A couple of hundred years ago, the leaders of the Enlightenment were convinced they'd soon see the back of religion. The French Philosophes and their acolytes across Europe, America and further afield were so sure of the victory of 'rationality' over faith that they even built temples to celebrate. The high priests of positivism, Auguste Comte, Herbert Spencer and the rest would have been utterly baffled by the contemporary world.
The secularisation thesis (the idea that the world was getting less and less religious) has been proven erroneous – there are more religious believers worldwide than ever before. More than that, though, as the authors of the 2007 book God Is Back argue: "Modernity has not succeeded in casting the religious out of people's lives." Indeed, say Micklethwait and Wooldridge, "Secularisation has not pushed religion into the exile of the private realm."
The core of God is Back is simple – it assesses just how and why religion is still so prevalent around the world. What the Enlightenment's leading lights (and their progressive descendents in post-war sociology departments) didn't realise was that, for good or ill, faith is an integral part of lives, communities and societies around the world. It will take an almighty change of direction for faith to disappear.
This being the case, it's pretty astonishing that religious literacy is so low in the UK and the US. This shows itself in a number of ways.
Witness the complete lack of competent analysis of George Galloway's by-election victory in Bradford in 2012. The ranting demagogue, mouthpiece of dictators, would not have gained his victory were it not for his astute understanding of how the Muslim community in Bradford West felt disenfranchised. Indeed, the victorious Galloway saluted his supporters with cries of, "All praise to Allah!" No one saw this huge political upset coming because religious reporting has been consistently relegated to a minority pastime.
It isn't just Islam. The ignorance of Christianity in society at large and in the media as a whole is widespread. We're so used to polls telling us that children have no idea of the basic Bible stories that we barely bat an eyelid when told, "Nearly a quarter of children (23 per cent) had never read, seen or heard Noah's Ark, along with 25 per cent for the Nativity, 38 per cent for Adam and Eve and 43 per cent for the Crucifixion."
Even those 'in the know' seem to be failing when it comes to religious literacy. Commentator Douglas Murray wrote a piece this week bemoaning the lack of religious literacy in the UK. Yet in the first line, he referred to Holy Saturday as 'Easter Saturday'. The two things are not the same – Easter Saturday comes a week after Holy Saturday – the day between Good Friday and Easter Day itself. On one level this is a harmless mistake – the force of his argument was that we need to understand Islam better. But to make such a rudimentary error on a basic matter of Christianity did make me question just how much of an expert he was in matters religious.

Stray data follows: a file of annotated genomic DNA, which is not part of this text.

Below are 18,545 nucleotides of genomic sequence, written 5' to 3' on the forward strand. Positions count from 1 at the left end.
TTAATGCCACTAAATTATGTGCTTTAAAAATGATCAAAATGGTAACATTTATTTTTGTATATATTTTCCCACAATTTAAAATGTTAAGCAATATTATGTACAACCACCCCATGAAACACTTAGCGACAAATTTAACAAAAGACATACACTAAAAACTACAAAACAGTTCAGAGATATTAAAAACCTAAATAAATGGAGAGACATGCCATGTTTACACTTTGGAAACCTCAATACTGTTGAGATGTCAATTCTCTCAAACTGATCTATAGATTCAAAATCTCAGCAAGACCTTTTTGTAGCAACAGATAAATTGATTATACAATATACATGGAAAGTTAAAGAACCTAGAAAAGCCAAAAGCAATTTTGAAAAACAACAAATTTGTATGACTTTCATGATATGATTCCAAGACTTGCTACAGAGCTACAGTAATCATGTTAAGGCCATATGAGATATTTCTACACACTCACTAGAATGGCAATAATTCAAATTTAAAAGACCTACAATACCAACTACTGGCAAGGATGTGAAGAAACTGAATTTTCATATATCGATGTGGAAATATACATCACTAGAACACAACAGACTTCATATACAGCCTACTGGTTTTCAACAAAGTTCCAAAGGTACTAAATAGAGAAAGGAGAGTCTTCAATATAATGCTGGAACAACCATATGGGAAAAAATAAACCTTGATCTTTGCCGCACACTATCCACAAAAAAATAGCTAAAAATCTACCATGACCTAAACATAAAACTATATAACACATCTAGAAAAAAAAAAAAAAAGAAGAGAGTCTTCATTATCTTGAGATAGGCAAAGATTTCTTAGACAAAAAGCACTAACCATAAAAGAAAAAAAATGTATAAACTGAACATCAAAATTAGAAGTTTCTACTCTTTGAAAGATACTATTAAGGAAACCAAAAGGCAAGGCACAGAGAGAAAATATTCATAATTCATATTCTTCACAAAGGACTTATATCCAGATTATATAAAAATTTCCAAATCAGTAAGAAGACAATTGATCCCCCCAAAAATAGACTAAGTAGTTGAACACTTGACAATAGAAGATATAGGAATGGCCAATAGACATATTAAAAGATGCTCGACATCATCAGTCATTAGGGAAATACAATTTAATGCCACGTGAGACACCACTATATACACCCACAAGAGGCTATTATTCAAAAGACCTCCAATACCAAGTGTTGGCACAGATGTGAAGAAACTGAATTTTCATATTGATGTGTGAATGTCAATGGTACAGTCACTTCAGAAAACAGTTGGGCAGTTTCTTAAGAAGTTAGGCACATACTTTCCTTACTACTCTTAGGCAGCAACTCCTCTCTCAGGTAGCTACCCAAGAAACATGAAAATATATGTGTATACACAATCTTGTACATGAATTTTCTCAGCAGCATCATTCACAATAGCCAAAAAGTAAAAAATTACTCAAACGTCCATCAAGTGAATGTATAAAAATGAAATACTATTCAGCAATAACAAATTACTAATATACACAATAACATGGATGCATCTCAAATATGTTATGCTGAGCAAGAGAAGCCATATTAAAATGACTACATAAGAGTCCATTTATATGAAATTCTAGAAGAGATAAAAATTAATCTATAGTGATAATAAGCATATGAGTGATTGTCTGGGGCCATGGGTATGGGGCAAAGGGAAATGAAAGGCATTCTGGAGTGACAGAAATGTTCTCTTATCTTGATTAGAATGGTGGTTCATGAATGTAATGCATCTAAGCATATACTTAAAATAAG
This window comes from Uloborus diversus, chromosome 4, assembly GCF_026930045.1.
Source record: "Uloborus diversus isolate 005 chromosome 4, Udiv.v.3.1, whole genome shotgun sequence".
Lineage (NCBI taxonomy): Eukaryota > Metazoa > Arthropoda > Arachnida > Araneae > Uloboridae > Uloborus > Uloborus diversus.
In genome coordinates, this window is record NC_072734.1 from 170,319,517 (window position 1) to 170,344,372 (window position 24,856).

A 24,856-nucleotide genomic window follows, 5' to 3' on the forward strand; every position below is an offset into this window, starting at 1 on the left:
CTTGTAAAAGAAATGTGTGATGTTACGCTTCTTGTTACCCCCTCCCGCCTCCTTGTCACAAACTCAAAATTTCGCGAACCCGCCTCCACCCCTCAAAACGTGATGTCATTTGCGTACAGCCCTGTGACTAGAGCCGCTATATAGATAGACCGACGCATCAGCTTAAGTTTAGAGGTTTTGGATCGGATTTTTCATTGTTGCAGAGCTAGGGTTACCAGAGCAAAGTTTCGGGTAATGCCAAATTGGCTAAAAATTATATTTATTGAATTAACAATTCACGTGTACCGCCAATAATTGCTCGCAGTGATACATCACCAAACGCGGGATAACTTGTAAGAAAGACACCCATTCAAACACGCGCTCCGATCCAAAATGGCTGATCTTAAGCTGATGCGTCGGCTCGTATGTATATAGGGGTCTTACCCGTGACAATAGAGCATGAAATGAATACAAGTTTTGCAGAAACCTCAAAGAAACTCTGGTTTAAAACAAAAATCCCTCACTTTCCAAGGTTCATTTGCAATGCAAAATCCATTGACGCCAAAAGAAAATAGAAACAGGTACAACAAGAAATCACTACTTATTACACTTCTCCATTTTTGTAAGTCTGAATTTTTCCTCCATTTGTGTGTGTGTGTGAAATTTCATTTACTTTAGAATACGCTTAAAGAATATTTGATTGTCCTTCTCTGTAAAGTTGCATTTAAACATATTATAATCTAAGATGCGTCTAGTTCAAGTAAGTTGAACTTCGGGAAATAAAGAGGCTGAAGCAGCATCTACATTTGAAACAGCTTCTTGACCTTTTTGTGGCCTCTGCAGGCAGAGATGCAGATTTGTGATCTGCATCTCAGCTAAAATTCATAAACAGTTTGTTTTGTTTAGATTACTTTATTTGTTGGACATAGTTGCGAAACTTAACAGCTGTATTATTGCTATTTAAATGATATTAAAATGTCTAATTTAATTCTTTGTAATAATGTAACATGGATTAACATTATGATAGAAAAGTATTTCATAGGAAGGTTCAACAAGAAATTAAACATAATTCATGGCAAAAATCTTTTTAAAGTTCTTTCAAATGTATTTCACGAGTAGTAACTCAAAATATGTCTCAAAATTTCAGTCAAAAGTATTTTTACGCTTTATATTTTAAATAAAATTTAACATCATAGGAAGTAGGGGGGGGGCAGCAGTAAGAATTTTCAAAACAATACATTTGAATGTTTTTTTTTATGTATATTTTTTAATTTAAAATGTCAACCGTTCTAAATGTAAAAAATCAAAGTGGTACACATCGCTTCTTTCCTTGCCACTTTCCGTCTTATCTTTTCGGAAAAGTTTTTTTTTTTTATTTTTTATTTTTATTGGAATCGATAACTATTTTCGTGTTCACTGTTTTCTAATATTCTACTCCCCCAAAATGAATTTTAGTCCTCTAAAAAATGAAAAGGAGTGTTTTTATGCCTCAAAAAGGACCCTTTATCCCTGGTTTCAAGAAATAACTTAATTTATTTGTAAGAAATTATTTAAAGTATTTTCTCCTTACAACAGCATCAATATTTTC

It goes right to the top. David Cameron was ridiculed last year for suggesting Easter is all about, "hard work and responsibility." Aaqil Ahmed, the BBC's head of religion and ethics, recently suggested some of our most well-known cultural artifacts soon won't make sense. "If you tried to make Life of Brian today it would fall flat on its face because the vast majority of the audience would not get most of the jokes. They don't have the knowledge," Ahmed told the Independent. He questioned whether modern audiences would appreciate that the "great joke about the Sermon on the Mount" in the 1979 Python film, where a woman asks "What's so special about the cheesemakers?" was a reference to Jesus's words "Blessed are the peacemakers."
Though there are some exceptions (the fantastic work of Theos, for example, along with some good religious broadcasting) you really know things have got bad when atheist-in-chief Richard Dawkins says we should be teaching children more Bible stories.
To compound the lack of religious literacy, many national newspapers have ditched their religious correspondents. This may finally be reversed – The Guardian has recently appointed a new religious correspondent. Still, though, the media as a whole is full of white, liberal, middle class people who seem to know or care little about religion.
It's a point which has been repeatedly and effectively made by the Bishop of Leeds, Rt Rev Nick Baines. In one of his many excellent contributions to this subject, Baines says: "Questions of religious literacy in media and politics are being articulated more loudly by the day. It is a truism that is almost embarrassing to articulate, but you can't understand the world (or art or literature or history or just about anything else that comes under the bracket of 'human') without understanding religion."
This is what's at stake here. We can't understand what it means to be human without understanding faith. That doesn't mean we need mandated worship everywhere we turn. It does mean far better engagement with matters of faith from our education system, media, and wider public square.